Earthquake threatens Chinese agriculture
The destructive earthquake, which hit the south of China last week, could have repercussions worldwide in terms of food production. For now, though, prices and supplies are unlikely to be effected.
The earthquake has destroyed over 75,000 acres of farmland in the Sichuan province, an important growing area in China for rice, wheat and corn, with 12.5 million livestock and poultry dead.
Wei Chao’an, China’s vice minister for agriculture, told a news conference that the earthquake would, however, have “limited effect” on food production. “This quake may affect agriculture in the earthquake zone but it will not have any fundamental impact on the overall supply situation in China,” Wei said. “Prices for agricultural goods, generally speaking, will remain stable. We have full confidence in this.”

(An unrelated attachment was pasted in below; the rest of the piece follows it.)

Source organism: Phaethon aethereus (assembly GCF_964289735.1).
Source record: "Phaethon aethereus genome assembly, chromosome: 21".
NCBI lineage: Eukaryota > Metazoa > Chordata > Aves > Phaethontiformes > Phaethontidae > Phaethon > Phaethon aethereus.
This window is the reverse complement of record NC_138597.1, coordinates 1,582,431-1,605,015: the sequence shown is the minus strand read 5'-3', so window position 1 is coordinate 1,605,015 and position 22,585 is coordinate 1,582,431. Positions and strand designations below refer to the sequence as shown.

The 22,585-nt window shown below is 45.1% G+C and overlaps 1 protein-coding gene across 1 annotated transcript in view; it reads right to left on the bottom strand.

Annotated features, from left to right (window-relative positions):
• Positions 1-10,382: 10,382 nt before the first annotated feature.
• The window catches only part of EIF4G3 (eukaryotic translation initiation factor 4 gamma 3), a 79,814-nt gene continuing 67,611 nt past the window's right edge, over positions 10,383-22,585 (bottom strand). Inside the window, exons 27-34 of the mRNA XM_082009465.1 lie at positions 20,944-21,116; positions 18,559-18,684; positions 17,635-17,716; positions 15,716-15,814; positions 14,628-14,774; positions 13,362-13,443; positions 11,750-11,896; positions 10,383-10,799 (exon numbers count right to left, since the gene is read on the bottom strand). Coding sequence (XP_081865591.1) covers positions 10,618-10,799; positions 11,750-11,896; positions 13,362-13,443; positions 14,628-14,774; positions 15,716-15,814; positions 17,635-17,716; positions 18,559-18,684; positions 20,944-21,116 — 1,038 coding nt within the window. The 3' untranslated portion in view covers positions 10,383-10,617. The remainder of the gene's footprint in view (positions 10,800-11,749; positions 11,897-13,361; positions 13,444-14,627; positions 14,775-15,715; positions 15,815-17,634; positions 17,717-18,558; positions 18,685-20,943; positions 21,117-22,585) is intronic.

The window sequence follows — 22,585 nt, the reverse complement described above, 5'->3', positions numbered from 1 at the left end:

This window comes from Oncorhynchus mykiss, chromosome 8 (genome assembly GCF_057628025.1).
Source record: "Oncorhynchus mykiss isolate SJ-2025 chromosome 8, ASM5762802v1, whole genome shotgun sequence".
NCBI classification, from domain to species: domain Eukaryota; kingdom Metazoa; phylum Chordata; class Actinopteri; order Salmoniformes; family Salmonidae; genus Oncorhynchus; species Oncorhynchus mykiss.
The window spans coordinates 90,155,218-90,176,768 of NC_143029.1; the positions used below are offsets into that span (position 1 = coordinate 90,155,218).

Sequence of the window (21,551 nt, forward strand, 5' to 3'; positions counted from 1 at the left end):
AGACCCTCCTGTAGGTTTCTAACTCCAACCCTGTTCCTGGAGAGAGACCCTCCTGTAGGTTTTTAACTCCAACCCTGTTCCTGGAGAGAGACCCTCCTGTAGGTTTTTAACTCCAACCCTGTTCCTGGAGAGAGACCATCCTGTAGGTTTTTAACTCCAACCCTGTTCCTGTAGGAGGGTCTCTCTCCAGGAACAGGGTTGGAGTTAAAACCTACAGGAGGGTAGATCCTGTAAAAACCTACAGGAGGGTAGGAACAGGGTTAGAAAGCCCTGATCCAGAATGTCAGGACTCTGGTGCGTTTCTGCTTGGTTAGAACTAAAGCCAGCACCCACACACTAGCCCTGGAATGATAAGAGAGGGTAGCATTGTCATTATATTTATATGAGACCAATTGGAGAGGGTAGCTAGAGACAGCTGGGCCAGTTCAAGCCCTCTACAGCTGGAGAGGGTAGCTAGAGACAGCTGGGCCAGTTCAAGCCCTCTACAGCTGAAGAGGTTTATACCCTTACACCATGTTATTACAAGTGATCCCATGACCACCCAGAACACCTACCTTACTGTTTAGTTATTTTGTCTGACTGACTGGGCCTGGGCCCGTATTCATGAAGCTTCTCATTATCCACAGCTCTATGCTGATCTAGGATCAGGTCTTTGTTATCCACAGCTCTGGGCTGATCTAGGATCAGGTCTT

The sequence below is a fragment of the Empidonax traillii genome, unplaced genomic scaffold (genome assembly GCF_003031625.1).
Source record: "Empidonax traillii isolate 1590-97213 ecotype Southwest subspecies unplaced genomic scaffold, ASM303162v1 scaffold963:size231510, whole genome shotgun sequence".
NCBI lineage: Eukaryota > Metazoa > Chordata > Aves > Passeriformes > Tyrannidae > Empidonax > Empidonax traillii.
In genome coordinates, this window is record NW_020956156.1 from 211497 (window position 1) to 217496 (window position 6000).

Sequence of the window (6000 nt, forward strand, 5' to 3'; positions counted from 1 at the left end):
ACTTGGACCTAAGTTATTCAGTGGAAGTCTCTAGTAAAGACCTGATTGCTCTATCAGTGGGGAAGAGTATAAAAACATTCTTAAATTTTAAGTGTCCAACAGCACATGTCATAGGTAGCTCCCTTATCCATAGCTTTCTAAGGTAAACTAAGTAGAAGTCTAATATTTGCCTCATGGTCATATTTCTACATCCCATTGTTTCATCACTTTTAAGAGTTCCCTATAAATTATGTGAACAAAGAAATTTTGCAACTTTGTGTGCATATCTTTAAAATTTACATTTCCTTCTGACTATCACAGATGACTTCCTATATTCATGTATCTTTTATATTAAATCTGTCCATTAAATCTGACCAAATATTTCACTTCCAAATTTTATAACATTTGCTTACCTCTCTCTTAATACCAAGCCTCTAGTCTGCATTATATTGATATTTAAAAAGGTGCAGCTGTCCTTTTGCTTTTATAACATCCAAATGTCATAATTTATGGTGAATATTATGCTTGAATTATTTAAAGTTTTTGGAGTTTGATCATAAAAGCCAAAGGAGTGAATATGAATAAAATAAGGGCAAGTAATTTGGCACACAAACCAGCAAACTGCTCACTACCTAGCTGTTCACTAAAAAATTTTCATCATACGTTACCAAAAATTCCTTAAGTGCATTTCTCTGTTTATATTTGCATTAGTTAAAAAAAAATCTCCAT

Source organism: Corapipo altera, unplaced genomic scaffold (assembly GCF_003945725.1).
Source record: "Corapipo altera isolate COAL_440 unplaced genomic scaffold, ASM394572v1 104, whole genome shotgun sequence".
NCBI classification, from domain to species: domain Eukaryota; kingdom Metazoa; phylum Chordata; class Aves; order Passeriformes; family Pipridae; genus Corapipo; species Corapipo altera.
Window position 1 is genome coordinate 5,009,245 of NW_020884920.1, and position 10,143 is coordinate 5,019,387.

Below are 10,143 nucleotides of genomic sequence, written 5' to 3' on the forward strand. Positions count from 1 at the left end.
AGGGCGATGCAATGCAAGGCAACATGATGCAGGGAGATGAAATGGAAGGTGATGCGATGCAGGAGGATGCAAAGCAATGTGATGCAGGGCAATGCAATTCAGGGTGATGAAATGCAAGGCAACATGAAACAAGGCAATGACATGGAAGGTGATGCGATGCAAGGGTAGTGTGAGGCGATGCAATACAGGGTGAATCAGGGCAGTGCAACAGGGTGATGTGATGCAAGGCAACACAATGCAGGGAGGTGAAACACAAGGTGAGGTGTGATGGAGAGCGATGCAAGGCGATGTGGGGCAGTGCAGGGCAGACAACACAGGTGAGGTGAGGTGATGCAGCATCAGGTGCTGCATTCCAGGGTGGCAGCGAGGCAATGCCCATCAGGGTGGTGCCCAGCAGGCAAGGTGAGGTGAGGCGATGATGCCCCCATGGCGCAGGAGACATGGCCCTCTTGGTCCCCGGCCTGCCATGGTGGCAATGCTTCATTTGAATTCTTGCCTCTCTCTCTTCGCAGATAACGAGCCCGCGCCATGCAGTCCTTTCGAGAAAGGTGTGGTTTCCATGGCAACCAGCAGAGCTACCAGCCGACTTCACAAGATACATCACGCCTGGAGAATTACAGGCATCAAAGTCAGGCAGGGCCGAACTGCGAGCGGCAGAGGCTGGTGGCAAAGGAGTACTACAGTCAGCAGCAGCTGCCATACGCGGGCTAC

Top economist at the ministry, Zhang Yuxiang, said prices of pork and vegetables were now falling and echoed Wei’s beliefs that supply would be able to be made up in other regions of the country. “Overall agricultural production is in good shape across China,” she said. “In the coming months we will step up efforts so that production of all the major agricultural produce makes up for losses in the earthquake zone.”
Inflation has been rising at a great rate in China and last month’s figures indicated a rate of 11 per cent, with much of the rise due to the 22.1 per cent food inflation figure.
The devastating quake, which has sadly been responsible for almost 50,000 deaths so far, comes amid fears of a global food shortage and escalating food commodity prices.